Our integrated Canfield Joint System and Vibration Isolation System CJS-VIS) is an improved actuation system for pointing and attitude control meeting the needs of various NASA applications. Some of these applications include: Flywheel energy storage based spacecraft attitude control Optical communication vibration control (including deep space applications) Eliminating umbilical slip rings and/or anti-windup control features Advanced space communication and cross linked networking Space telescopes and imaging Thruster directional control Thru the unification of a CJS parallel actuator system and Balcones Technologies proven VIS technology, BT's solution provides not only full hemispherical pointing/attitude control capability, but vibration isolation as well. Advantages of our team's CJS-VIS concept include inherent system redundancy through its three actuators; elimination of "gimbal lock;" and kinematics that preclude rotation about the z-axis which eliminates the need for slip rings or imposed rotational limits. Thru the addition of a third high bandwidth, fine pointing mirror, the "layered" VIS control approach is scalable to 1 kHz. In doing so, it represents a single system suitable for fine pointing within 1 rad with less than 0.5 rad standard deviation from 0.01 Hz thru 1 kHz. The CJS-VIS system represents a minimal component, single source, competitive solution meeting current and future needs for a variety of NASA programs.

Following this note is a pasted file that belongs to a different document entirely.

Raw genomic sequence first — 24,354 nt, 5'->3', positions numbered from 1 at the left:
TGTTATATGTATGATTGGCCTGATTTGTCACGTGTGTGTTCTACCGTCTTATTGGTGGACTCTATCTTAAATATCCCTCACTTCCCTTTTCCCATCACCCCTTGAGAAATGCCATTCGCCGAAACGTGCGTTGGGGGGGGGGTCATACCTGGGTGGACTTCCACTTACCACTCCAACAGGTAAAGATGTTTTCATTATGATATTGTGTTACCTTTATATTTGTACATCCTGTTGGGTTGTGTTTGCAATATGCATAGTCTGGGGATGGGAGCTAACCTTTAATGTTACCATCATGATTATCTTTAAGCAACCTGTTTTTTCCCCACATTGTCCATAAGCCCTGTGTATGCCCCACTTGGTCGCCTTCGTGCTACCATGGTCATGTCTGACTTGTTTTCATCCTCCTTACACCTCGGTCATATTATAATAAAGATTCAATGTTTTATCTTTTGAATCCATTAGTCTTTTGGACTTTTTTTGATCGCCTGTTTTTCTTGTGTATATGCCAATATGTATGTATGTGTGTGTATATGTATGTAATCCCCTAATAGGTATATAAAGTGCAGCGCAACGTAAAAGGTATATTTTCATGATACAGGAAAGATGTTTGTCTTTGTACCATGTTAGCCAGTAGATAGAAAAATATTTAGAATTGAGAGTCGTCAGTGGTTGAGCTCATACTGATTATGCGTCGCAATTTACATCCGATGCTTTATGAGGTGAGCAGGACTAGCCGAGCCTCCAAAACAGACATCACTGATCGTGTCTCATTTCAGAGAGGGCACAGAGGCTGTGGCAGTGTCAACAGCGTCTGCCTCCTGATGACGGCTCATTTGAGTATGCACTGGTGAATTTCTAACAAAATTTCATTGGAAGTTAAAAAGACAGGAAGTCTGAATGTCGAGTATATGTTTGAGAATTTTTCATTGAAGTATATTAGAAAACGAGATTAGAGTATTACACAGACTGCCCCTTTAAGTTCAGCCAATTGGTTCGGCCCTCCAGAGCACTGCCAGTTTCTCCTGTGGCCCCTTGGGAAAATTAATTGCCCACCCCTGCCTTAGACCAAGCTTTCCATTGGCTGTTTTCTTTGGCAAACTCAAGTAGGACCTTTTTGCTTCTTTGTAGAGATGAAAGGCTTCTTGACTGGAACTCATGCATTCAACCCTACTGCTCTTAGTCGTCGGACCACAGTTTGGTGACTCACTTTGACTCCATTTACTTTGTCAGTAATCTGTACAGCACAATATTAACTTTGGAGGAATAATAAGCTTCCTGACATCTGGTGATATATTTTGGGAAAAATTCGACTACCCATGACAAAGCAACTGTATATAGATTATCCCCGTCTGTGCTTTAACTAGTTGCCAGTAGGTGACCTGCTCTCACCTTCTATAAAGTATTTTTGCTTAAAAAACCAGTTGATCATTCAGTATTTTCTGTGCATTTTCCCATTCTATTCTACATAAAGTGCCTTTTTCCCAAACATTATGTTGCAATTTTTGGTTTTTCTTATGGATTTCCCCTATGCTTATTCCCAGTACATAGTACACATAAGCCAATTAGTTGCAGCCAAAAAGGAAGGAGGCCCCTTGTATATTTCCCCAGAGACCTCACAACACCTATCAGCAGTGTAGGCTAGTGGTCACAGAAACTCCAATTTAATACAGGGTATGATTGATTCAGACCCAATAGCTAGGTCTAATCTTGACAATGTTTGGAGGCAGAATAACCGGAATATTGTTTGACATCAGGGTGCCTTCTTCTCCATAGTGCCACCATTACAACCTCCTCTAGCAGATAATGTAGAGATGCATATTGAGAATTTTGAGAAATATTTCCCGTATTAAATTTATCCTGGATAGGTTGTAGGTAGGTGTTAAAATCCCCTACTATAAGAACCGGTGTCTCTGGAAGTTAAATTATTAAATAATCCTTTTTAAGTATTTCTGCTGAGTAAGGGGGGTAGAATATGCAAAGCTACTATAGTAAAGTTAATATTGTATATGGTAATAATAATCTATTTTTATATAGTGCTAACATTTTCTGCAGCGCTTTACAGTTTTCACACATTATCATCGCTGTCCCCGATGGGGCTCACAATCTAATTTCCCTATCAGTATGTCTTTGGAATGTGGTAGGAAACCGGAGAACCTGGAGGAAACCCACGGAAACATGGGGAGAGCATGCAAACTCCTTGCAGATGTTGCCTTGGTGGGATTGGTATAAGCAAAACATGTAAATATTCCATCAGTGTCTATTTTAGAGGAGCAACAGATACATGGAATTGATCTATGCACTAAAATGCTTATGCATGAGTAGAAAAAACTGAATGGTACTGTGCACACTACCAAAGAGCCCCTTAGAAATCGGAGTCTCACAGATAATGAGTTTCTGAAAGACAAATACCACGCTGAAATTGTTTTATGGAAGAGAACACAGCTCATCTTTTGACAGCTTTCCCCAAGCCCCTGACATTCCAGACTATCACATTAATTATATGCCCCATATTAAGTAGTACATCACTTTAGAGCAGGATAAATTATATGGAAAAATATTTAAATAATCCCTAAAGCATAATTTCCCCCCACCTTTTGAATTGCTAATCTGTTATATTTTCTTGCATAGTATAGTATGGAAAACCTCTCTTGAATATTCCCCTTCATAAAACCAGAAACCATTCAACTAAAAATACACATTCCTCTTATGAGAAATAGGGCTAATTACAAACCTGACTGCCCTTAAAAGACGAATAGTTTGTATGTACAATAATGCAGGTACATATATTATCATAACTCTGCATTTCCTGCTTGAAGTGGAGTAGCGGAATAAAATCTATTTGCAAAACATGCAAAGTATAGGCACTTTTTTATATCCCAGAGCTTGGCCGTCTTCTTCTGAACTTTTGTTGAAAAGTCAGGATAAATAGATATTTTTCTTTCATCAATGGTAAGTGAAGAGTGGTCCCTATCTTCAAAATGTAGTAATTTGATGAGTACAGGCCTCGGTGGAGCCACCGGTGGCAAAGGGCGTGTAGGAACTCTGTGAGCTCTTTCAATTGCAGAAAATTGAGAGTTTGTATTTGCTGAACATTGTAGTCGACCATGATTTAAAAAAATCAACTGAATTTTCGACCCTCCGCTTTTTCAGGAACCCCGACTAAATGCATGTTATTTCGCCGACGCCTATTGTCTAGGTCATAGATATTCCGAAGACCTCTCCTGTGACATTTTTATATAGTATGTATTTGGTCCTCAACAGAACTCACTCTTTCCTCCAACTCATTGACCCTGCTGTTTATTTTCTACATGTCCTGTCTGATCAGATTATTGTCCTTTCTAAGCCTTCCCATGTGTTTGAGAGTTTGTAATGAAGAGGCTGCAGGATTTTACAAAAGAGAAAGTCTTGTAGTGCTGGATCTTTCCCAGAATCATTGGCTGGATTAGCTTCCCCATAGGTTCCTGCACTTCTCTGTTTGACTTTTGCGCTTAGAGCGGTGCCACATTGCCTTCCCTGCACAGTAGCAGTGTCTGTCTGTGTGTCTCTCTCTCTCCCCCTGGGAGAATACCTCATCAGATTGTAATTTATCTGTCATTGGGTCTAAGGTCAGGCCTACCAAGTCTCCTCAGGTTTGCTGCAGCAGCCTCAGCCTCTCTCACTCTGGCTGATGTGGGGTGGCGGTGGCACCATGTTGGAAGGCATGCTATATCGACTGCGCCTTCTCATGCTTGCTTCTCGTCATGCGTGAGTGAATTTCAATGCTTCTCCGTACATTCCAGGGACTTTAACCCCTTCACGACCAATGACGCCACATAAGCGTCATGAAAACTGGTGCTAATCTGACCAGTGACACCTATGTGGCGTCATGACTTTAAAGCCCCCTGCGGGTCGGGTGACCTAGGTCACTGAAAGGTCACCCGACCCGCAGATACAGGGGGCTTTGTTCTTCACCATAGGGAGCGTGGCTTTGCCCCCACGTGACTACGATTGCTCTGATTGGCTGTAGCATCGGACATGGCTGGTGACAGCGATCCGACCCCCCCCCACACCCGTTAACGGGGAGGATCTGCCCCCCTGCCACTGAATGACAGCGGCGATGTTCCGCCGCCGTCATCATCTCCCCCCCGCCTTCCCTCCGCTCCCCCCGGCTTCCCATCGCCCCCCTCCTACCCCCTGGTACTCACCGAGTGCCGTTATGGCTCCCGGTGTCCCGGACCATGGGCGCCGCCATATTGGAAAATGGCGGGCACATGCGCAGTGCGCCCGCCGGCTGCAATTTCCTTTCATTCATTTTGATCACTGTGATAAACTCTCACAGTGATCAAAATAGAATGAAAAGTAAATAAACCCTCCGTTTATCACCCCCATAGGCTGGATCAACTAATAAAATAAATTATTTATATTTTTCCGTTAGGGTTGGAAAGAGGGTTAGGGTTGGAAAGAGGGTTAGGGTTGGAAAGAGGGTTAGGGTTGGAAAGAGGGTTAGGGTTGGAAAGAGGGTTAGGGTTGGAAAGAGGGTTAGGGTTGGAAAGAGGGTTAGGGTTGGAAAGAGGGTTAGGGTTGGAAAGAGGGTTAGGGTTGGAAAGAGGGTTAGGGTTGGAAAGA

TECHNOLOGY TAXONOMY MAPPING
Antennas
Transmitters/Receivers
Attitude Determination & Control
Storage
Actuators & Motors
Machines/Mechanical Subsystems
Optical
Ranging/Tracking


PROPOSAL NUMBER:11-2 T4.01-9792